Turks in the former Soviet Union

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Turks in the former Soviet Union were a relatively small minority within the Soviet Union. However, their presence is considered important within Turkology due to the deportation of thousands of Turks from their home countries.[citation needed] Under the Ottoman Empire, Samtskhe-Javakheti was heavily Islamised producing a Turkish ethnicity within the southwestern region of Georgia. In November 1944, up to 120,000 of these Turks were deported to Central Asia under the rule of Joseph Stalin.

History[edit]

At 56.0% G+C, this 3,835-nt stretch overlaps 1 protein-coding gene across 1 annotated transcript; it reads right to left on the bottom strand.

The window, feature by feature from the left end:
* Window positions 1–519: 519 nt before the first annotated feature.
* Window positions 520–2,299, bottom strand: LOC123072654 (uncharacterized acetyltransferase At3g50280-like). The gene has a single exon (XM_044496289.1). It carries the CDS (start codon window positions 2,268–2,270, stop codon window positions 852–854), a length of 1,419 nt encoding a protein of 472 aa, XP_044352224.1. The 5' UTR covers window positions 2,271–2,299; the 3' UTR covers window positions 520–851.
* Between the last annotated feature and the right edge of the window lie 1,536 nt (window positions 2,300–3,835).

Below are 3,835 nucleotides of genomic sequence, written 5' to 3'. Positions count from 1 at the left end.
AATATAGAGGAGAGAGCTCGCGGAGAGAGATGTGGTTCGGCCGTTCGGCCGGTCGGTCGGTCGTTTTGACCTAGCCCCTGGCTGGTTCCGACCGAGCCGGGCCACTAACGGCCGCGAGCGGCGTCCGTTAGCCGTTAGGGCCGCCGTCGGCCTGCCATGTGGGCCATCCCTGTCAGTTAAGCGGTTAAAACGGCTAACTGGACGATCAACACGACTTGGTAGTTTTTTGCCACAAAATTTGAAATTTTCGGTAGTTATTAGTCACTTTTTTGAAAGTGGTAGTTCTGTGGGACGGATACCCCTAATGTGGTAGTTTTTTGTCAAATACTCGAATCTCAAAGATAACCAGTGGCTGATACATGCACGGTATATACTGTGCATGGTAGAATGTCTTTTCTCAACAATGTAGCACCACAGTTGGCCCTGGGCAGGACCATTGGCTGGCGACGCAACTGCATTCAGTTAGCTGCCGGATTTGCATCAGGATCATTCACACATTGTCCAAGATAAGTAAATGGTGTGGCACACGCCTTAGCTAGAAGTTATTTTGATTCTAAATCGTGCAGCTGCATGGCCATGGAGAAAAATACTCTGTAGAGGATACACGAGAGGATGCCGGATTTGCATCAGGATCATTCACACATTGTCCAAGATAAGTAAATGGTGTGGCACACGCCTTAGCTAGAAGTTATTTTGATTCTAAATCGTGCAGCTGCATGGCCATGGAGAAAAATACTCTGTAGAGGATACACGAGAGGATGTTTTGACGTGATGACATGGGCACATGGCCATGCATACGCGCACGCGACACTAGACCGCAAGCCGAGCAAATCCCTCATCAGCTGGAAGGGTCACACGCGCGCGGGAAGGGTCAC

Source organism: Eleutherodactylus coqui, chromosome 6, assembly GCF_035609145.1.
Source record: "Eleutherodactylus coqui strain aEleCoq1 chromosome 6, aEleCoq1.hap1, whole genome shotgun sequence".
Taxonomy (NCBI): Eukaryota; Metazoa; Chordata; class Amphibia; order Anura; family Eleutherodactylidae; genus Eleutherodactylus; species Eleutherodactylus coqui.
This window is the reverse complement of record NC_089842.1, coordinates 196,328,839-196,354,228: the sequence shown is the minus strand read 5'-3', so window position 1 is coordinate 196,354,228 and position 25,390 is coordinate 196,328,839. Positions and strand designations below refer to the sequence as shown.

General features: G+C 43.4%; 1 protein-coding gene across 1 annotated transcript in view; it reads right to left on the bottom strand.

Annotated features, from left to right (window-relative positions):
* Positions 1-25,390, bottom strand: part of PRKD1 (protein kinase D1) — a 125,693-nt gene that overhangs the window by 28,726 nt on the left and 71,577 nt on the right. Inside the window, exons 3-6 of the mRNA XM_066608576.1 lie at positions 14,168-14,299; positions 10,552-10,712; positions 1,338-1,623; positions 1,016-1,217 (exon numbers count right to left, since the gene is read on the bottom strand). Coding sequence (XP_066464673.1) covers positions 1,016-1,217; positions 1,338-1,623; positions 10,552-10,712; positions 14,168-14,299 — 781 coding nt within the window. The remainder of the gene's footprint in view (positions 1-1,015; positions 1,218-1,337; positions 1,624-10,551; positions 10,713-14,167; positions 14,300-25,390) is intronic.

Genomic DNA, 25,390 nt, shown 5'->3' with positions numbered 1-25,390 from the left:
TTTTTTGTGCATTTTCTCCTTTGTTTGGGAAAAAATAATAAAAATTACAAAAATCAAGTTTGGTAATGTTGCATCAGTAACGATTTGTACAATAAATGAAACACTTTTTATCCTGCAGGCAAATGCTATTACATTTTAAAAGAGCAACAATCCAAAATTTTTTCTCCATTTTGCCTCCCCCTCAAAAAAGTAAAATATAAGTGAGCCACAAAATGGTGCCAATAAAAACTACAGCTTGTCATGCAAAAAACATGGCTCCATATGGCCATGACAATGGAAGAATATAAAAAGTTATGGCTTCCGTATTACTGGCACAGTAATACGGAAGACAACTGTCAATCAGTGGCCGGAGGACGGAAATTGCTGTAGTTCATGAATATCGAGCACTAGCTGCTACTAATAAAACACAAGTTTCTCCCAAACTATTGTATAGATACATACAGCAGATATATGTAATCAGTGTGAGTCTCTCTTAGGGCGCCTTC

Turks in the former Soviet Union have a long history beginning in the Ottoman Empire when the Turks began to migrate to the Ottoman territories which created Turkish communities in Georgia and Ukraine. However, large migration of Turks to other post-Soviet states was in 1944 when the Meskhetian Turks were suppressed by Joseph Stalin and deported to Central Asia. The Turkish community were originally native to the Georgian-Turkish border area and forcibly displaced to Central Asia on November 15, 1944.[1] The majority of Turks settled in Uzbekistan, however, in 1989, anti-Meskhetian riots broke out due to their superior living standards and economic well-being in an area heavily struck by unemployment. Thus, over 90,000 Turks resettled from Uzbekistan to other parts of the Soviet Union.[2] Some of the Turks relocated in and around Nagorno-Karabakh. However, when the Armenians took control of the area, they were once again forced to flee.[3] Although some have returned to Georgia, a problem however has constantly been that Georgians and Armenians who resettled into the homes of the Turks have vowed to take up arms against any return movements. Moreover, many Georgians have advocated that the Meskhetian Turks should be sent to Turkey, 'where they belong'.[4]